Assessment of energy use pattern for tomato production in Iran: A case study from the Marand region
M.R. Jadidi, M.S. Sabuni, M. Homayounifar, A. Mohammadihttps://doi.org/10.17221/32/2010-RAECitation:Jadidi M.R., Sabuni M.S., Homayounifar M., Mohammadi A. (2012): Assessment of energy use pattern for tomato production in Iran: A case study from the Marand region. Res. Agr. Eng., 58: 50-56.
The aim of the contribution was to determine energy consumption of input and output used in tomato production and to optimize the energy inputs in the Marand region, Iran. The study also sought to analyse the effect of farm size on energy use and input costs based on tomatoes production and to reveal the relationship between energy inputs and yield by developing mathematical models. Questions about energy management present very interesting and actual topic in this time. The results revealed that tomato production consumed a total of 65,238.9 MJ/ha of which fertilizers were 50.98% followed by water for irrigation (20.67%). Output-input energy and energy productivity were found to be 0.59 and 0.74 kg/MJ, respectively. The results of energy optimization showed that using existing energy inputs, the yield of tomato can be increased by 45.2% in small farms, 43.5% in medium farms and 30% in large farms. The rate of direct, indirect, renewable and non-renewable energy forms were found to be 37.2, 62.8, 30.9 and 69.1% of total energy input, respectively. The main non-renewable inputs were chemical fertilizers and diesel fuel, management of plant nutrients and proper machinery selection to reduce diesel fuel use would increase rate of renewable energy.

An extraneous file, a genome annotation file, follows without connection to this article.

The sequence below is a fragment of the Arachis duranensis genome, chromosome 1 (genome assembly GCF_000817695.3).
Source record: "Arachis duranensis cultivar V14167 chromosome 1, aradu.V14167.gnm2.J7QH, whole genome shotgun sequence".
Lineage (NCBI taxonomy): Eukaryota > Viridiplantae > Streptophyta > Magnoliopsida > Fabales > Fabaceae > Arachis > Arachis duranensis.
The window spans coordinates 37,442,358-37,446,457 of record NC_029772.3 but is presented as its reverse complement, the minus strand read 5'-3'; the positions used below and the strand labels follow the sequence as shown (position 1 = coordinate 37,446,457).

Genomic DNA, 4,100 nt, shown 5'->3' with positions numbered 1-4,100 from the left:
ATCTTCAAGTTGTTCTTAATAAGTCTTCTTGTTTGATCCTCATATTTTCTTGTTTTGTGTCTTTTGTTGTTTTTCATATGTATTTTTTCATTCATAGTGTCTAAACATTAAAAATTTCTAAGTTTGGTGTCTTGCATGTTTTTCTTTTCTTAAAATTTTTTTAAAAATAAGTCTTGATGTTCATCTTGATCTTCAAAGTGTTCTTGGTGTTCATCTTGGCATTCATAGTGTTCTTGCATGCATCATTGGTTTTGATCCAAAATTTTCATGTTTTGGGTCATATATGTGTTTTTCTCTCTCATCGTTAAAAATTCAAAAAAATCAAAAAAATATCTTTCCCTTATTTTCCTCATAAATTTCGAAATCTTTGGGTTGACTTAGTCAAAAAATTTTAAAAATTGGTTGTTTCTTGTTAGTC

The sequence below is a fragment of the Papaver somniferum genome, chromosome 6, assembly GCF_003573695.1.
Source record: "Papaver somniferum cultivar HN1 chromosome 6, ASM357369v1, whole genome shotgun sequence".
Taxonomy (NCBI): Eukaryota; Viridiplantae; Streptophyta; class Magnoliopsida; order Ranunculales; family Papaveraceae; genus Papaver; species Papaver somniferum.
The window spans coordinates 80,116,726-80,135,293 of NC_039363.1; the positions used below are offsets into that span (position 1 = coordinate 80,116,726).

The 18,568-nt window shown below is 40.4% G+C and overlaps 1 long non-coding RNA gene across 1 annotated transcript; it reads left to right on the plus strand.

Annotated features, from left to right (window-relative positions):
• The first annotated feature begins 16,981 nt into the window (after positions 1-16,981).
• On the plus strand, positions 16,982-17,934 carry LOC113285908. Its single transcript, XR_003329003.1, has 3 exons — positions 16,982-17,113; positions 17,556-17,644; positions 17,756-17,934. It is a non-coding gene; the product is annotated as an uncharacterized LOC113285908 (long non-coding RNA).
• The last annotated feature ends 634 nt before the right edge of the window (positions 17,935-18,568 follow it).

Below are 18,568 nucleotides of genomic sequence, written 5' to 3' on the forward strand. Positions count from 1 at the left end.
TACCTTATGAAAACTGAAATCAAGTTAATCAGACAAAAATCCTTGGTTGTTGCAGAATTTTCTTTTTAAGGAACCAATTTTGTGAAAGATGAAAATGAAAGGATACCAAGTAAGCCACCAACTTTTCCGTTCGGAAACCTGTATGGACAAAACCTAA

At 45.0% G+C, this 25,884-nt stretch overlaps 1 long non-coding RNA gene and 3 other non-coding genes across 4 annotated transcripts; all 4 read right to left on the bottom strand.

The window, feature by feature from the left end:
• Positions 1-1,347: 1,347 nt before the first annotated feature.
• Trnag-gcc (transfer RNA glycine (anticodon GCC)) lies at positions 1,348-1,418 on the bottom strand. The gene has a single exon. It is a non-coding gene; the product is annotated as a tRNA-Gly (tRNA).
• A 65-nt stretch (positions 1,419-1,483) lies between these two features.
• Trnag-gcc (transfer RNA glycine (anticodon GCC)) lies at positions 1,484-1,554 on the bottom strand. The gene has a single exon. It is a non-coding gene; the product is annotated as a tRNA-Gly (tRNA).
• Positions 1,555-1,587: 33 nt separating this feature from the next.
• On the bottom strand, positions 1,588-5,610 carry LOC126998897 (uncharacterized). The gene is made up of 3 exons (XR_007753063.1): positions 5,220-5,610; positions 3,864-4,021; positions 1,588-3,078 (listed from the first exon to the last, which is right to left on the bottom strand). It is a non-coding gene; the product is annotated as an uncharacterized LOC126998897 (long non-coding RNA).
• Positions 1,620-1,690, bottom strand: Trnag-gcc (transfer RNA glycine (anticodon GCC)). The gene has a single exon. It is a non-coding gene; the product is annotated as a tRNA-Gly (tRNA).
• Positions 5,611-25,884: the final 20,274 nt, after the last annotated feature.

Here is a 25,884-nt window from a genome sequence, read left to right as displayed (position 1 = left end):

energy productivity; diesel fuel; optimization; non-renewable energy; Iran